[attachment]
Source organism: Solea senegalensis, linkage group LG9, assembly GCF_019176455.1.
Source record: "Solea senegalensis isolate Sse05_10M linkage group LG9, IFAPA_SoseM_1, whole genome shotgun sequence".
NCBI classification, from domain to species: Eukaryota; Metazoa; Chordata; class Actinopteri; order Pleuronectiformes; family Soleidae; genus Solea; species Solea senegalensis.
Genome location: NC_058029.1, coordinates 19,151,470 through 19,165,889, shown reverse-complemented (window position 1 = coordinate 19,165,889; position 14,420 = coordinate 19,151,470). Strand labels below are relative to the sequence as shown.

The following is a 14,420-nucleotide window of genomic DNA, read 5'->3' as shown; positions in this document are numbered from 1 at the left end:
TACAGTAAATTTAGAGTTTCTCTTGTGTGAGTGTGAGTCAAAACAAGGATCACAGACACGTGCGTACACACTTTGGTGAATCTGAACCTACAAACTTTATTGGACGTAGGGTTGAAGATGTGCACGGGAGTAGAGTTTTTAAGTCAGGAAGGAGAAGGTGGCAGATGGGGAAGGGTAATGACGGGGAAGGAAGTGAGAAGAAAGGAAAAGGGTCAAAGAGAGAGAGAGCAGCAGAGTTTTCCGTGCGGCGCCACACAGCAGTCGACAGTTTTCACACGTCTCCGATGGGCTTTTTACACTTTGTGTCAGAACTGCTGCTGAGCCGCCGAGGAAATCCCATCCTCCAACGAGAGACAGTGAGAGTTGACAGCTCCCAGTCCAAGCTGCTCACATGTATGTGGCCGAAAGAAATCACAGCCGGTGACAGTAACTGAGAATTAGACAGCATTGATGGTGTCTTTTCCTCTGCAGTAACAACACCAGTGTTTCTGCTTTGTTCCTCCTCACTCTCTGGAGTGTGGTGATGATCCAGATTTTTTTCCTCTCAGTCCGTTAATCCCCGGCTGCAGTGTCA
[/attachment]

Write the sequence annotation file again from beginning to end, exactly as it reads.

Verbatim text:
Source organism: Solea senegalensis, linkage group LG9, assembly GCF_019176455.1.
Source record: "Solea senegalensis isolate Sse05_10M linkage group LG9, IFAPA_SoseM_1, whole genome shotgun sequence".
NCBI classification, from domain to species: Eukaryota; Metazoa; Chordata; class Actinopteri; order Pleuronectiformes; family Soleidae; genus Solea; species Solea senegalensis.
Genome location: NC_058029.1, coordinates 19,151,470 through 19,165,889, shown reverse-complemented (window position 1 = coordinate 19,165,889; position 14,420 = coordinate 19,151,470). Strand labels below are relative to the sequence as shown.

The following is a 14,420-nucleotide window of genomic DNA, read 5'->3' as shown; positions in this document are numbered from 1 at the left end:
TACAGTAAATTTAGAGTTTCTCTTGTGTGAGTGTGAGTCAAAACAAGGATCACAGACACGTGCGTACACACTTTGGTGAATCTGAACCTACAAACTTTATTGGACGTAGGGTTGAAGATGTGCACGGGAGTAGAGTTTTTAAGTCAGGAAGGAGAAGGTGGCAGATGGGGAAGGGTAATGACGGGGAAGGAAGTGAGAAGAAAGGAAAAGGGTCAAAGAGAGAGAGAGCAGCAGAGTTTTCCGTGCGGCGCCACACAGCAGTCGACAGTTTTCACACGTCTCCGATGGGCTTTTTACACTTTGTGTCAGAACTGCTGCTGAGCCGCCGAGGAAATCCCATCCTCCAACGAGAGACAGTGAGAGTTGACAGCTCCCAGTCCAAGCTGCTCACATGTATGTGGCCGAAAGAAATCACAGCCGGTGACAGTAACTGAGAATTAGACAGCATTGATGGTGTCTTTTCCTCTGCAGTAACAACACCAGTGTTTCTGCTTTGTTCCTCCTCACTCTCTGGAGTGTGGTGATGATCCAGATTTTTTTCCTCTCAGTCCGTTAATCCCCGGCTGCAGTGTCA